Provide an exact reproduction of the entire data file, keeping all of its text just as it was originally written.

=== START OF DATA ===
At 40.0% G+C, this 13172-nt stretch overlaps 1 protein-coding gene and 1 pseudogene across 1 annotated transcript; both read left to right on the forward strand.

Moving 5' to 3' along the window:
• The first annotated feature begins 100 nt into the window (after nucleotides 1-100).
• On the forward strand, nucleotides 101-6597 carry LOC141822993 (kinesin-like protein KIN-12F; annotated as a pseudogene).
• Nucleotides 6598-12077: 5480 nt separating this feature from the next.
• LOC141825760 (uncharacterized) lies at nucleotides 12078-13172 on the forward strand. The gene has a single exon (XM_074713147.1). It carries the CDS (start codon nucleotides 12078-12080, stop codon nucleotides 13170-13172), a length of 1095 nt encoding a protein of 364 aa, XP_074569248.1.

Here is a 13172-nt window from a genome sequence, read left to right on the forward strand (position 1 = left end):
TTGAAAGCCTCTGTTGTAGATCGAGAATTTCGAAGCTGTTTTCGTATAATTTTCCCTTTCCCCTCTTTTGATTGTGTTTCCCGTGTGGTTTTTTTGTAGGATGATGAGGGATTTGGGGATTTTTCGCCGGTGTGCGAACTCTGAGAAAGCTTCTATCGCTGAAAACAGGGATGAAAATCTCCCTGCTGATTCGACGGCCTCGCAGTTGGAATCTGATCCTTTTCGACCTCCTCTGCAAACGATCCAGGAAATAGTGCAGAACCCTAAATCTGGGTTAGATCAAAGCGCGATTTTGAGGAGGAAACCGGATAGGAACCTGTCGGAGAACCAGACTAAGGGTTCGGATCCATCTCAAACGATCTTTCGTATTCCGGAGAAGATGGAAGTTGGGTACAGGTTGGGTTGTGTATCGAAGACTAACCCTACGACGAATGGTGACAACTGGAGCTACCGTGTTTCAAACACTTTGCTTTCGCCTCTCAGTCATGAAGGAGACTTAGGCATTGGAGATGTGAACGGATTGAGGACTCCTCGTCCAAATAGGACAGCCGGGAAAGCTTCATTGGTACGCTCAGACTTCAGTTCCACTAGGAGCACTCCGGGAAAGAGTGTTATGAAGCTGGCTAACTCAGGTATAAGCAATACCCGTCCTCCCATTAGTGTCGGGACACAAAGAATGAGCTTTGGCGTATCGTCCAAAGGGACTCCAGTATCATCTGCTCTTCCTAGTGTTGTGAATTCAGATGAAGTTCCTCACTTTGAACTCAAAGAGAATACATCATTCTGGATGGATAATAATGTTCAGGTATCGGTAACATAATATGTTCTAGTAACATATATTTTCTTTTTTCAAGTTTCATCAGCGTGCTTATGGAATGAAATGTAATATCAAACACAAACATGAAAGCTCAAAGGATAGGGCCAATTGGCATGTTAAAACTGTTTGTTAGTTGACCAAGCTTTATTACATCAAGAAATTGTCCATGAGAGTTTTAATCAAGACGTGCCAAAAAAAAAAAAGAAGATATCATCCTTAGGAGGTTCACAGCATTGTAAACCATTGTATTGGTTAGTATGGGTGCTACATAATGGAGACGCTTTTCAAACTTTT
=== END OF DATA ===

At 40.0% G+C, this 13172-nt stretch overlaps 1 protein-coding gene and 1 pseudogene across 1 annotated transcript; both read left to right on the forward strand.

Moving 5' to 3' along the window:
• The first annotated feature begins 100 nt into the window (after nucleotides 1-100).
• On the forward strand, nucleotides 101-6597 carry LOC141822993 (kinesin-like protein KIN-12F; annotated as a pseudogene).
• Nucleotides 6598-12077: 5480 nt separating this feature from the next.
• LOC141825760 (uncharacterized) lies at nucleotides 12078-13172 on the forward strand. The gene has a single exon (XM_074713147.1). It carries the CDS (start codon nucleotides 12078-12080, stop codon nucleotides 13170-13172), a length of 1095 nt encoding a protein of 364 aa, XP_074569248.1.

Here is a 13172-nt window from a genome sequence, read left to right on the forward strand (position 1 = left end):
TTGAAAGCCTCTGTTGTAGATCGAGAATTTCGAAGCTGTTTTCGTATAATTTTCCCTTTCCCCTCTTTTGATTGTGTTTCCCGTGTGGTTTTTTTGTAGGATGATGAGGGATTTGGGGATTTTTCGCCGGTGTGCGAACTCTGAGAAAGCTTCTATCGCTGAAAACAGGGATGAAAATCTCCCTGCTGATTCGACGGCCTCGCAGTTGGAATCTGATCCTTTTCGACCTCCTCTGCAAACGATCCAGGAAATAGTGCAGAACCCTAAATCTGGGTTAGATCAAAGCGCGATTTTGAGGAGGAAACCGGATAGGAACCTGTCGGAGAACCAGACTAAGGGTTCGGATCCATCTCAAACGATCTTTCGTATTCCGGAGAAGATGGAAGTTGGGTACAGGTTGGGTTGTGTATCGAAGACTAACCCTACGACGAATGGTGACAACTGGAGCTACCGTGTTTCAAACACTTTGCTTTCGCCTCTCAGTCATGAAGGAGACTTAGGCATTGGAGATGTGAACGGATTGAGGACTCCTCGTCCAAATAGGACAGCCGGGAAAGCTTCATTGGTACGCTCAGACTTCAGTTCCACTAGGAGCACTCCGGGAAAGAGTGTTATGAAGCTGGCTAACTCAGGTATAAGCAATACCCGTCCTCCCATTAGTGTCGGGACACAAAGAATGAGCTTTGGCGTATCGTCCAAAGGGACTCCAGTATCATCTGCTCTTCCTAGTGTTGTGAATTCAGATGAAGTTCCTCACTTTGAACTCAAAGAGAATACATCATTCTGGATGGATAATAATGTTCAGGTATCGGTAACATAATATGTTCTAGTAACATATATTTTCTTTTTTCAAGTTTCATCAGCGTGCTTATGGAATGAAATGTAATATCAAACACAAACATGAAAGCTCAAAGGATAGGGCCAATTGGCATGTTAAAACTGTTTGTTAGTTGACCAAGCTTTATTACATCAAGAAATTGTCCATGAGAGTTTTAATCAAGACGTGCCAAAAAAAAAAAAGAAGATATCATCCTTAGGAGGTTCACAGCATTGTAAACCATTGTATTGGTTAGTATGGGTGCTACATAATGGAGACGCTTTTCAAACTTTT